Figure 4 shows the MSD data converted into storage and loss moduli over a range of frequencies. The phase angle for PEG-CMP9-K hydrogels (Inset, Figure 4A) falls in the viscoelastic solid regime (δ < 45°) for a wider range of frequencies than for the PEG-RCMP-K hydrogels (Figure 4B). Furthermore, as shown in Figure 4C, at ω = 7.5 Hz, which corresponds to the approximate crossover frequency for PEG-RCMP-K hydrogels where G′ and G″ are of same magnitude, the PEG-CMP9-K hydrogel’s storage modulus is significantly higher than the loss modulus (Student’s t-test p < 0.01). These results indicate that the PEG-CMP9-K hydrogel is the more elastic one between the two chemically crosslinked gels. Together with the CD data (Figure 2), the results suggest that the CMPs of the PEG-CMP9-K gel generate triple helix mediated physical crosslinks that increase the stiffness of the hydrogel.
To further study the triple helix mediated physical crosslinks of PEG-CMP9-K hydrogels, single-stranded carboxyfluorescein-labeled CMPs (CF-CMP9) that can compete for triple helical assembly were added to the PEG-CMP9-K gel. One hundred and fifty μL of 7.25 mM CF-CMP9 solution was added on top of the PEG-CMP9-K gel surface at 80°C. The gel was then incubated at 80°C for 30 min, allowing CF-CMP9 to diffuse into the gel in a single strand form. The solution was cooled to room temperature to allow CF-CMP9s to form heterotrimeric complexes with CMP9-K domains within the gel, which can lead to a reduced number of triple helical physical crosslinks. The gel was washed with room temperature DI water to remove unbound CF-CMP9s, and the concentrations of released CF-CMP9 were determined by UV-vis absorbance at 493 nm. The release study showed that 45% of added CF-CMP peptides were retained in the gel, corresponding to a ratio of 1 CF-CMP9 peptide for every 3.2 CMP9-K peptides in the gel. Particle tracking microrheology analysis indicated that CF-CMP treated PEG-CMP9-K displayed intermediate MSDs between the PEG-CMP9-K and PEG-RCMP-K hydrogels (Figure 4D). The storage modulus at ω = 30 Hz also fell between the two gels. These results indicate that CF-CMP9 addition disrupted the CMP-mediated physical crosslinks, which led to softening of the hydrogel. The mechanical properties of this hydrogel remained unchanged over 2 days suggesting that there is no slow redistribution of the CMPs that can compromise the modification after long time period.
We next conducted particle tracking experiments on PEG-CMP9 hydrogels, which have only triple helical physical crosslinks and no chemical crosslinked network. Although this gel exhibited macroscopic viscoelastic behavior with an exponent α = 0.43, the distribution of particle MSDs showed two distinct regimes (Figure 5, A and B). While most particles displayed the typical viscoelastic MSD ~ τα, a subset of nonoparticles predominantly behaved elastically with MSDs independent of τ. The ensemble-average MSD for elastic, viscoelastic, and total ensemble cases were converted into storage and loss moduli (Figure 5C). This analysis indicated the purely elastic nature of the nanoparticles with time-independent MSD, which constituted about 25% of particles analyzed. Nevertheless, the majority of nanoparticles displayed viscoelastic MSD ~ τα dependence indicating both elastic and viscous behavior of the gel. This heterogeneity in MSD suggests the existence of regions in the gel where particles are tightly encaged by the physically crosslinked PEG-CMP9 to a degree that significantly confines the nanoparticle’s movement during the tracking time period. Previously, two-state nanoparticle Brownian motion behavior similar to the one we experienced here has been observed in the particle tracking studies of heterogeneous reconstituted lamin B125. It is possible that the local entrapment of particles was caused by PEG-CMP9 preferentially interacting with the particle surface. However, this result demonstrates the power of particle tracking techniques in studying the local mechanical properties of a 3D hydrogel system. Identification of the heterogeneous nature of purely physically crosslinked hydrogels would not have been possible with traditional macroscopic rheology techniques.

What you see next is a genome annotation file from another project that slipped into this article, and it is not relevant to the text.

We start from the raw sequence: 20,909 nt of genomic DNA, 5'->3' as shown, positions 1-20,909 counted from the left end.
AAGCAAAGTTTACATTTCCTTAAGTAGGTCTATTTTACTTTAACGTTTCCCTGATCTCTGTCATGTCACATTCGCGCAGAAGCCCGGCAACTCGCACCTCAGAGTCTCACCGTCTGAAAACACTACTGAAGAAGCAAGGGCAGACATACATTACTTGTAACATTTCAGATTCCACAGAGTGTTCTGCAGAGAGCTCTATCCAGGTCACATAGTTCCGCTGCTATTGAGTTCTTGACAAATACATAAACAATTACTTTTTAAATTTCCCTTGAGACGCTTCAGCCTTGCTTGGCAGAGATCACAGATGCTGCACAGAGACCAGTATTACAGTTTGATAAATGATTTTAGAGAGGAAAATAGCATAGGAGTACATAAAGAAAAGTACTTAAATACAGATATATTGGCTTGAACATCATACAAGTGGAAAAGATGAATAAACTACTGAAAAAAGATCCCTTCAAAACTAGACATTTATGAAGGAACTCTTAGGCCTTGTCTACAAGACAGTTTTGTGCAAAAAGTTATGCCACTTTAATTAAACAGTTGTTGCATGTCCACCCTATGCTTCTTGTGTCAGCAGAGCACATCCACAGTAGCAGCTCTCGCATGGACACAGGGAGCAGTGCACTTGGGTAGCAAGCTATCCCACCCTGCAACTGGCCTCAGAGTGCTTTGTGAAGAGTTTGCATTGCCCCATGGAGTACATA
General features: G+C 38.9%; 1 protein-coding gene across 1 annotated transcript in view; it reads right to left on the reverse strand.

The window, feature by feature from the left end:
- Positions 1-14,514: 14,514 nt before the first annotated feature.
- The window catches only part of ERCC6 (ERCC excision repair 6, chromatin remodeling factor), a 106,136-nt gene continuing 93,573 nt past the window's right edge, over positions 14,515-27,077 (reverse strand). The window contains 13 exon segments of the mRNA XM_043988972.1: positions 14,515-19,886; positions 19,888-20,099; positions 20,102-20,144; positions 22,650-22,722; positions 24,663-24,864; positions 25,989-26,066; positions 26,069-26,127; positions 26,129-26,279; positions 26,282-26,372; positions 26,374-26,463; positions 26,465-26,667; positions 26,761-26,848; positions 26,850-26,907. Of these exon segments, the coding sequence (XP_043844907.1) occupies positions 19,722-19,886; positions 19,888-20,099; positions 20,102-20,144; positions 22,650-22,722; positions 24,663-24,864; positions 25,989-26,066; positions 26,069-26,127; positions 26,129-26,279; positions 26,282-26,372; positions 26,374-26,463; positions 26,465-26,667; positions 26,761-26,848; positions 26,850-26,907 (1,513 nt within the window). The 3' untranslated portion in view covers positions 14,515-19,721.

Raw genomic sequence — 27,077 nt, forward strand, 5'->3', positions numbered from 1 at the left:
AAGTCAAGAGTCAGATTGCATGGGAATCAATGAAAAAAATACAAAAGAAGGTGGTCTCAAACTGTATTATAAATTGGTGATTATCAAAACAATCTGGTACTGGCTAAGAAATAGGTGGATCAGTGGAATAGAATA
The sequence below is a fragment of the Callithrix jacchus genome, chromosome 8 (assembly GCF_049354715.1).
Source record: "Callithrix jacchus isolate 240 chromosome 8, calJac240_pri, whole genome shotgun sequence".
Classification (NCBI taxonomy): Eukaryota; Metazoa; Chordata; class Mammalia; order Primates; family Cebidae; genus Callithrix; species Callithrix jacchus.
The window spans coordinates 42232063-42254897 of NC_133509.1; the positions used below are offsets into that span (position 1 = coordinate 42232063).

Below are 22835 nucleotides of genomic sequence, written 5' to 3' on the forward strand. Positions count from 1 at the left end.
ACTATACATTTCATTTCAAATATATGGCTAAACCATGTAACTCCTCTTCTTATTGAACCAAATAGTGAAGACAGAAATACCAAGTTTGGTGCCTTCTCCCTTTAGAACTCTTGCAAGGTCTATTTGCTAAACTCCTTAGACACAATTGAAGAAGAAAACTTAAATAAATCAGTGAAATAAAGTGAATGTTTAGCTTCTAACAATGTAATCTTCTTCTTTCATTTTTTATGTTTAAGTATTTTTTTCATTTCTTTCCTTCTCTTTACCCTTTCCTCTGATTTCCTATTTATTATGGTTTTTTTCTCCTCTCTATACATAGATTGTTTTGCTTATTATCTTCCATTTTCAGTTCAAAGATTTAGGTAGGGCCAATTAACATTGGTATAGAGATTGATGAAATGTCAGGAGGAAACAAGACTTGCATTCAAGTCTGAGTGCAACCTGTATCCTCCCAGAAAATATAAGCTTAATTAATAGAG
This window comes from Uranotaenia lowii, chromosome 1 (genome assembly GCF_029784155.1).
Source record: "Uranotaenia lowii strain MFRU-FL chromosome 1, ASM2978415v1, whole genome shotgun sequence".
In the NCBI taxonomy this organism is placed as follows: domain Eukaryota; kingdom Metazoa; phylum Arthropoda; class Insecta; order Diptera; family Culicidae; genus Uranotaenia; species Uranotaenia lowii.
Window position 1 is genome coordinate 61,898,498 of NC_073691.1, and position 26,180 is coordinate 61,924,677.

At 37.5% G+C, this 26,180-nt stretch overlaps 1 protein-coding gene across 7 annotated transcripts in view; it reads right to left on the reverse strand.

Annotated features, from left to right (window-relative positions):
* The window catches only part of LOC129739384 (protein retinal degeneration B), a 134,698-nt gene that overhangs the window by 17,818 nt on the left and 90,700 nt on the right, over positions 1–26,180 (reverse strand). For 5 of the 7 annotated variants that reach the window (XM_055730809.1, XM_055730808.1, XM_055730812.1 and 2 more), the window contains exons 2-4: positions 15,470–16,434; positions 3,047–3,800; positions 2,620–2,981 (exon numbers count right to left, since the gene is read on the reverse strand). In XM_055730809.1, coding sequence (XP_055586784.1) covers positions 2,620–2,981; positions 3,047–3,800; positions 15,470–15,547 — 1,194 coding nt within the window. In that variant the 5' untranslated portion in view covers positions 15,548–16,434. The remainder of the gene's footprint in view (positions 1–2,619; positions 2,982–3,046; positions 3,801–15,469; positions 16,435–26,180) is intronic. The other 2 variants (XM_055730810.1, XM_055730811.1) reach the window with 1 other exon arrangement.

We then studied the effect of temperature on the mechanical properties of PEG-CMP9 gel. The temperature at which a PEG-CMP9 gel loses its self-supporting nature was dependent on the polymer concentration. Ten wt% PEG-CMP9 hydrogels were self-supporting up to 55°C, while 7 wt% samples collapsed around 35°C. Since our LiveCell incubator (Pathology Devices, Westminster, MD) has an upper working temperature limit of 50°C, we conducted particle tracking of 7 wt% PEG-CMP hydrogel at 25°C and 45°C. The results showed a large MSD increase (Student’s t-test p < 0.001) after raising the temperature (Figure 6A). Figure 6B shows that this MSD increase led to a change in the α exponent. The PEG-CMP9 hydrogel went from a viscoelastic solid at 25°C to a primarily viscous liquid at 45°C (Δα = 0.41). By comparison, PEG-RCMP-K hydrogels that lack triple helix mediated crosslinks showed a smaller decrease in elasticity upon heating (Δα = 0.16). These results indicate that increasing the temperature of PEG-CMP hydrogels destabilizes the intermolecular triple helices that contribute to the gel elasticity.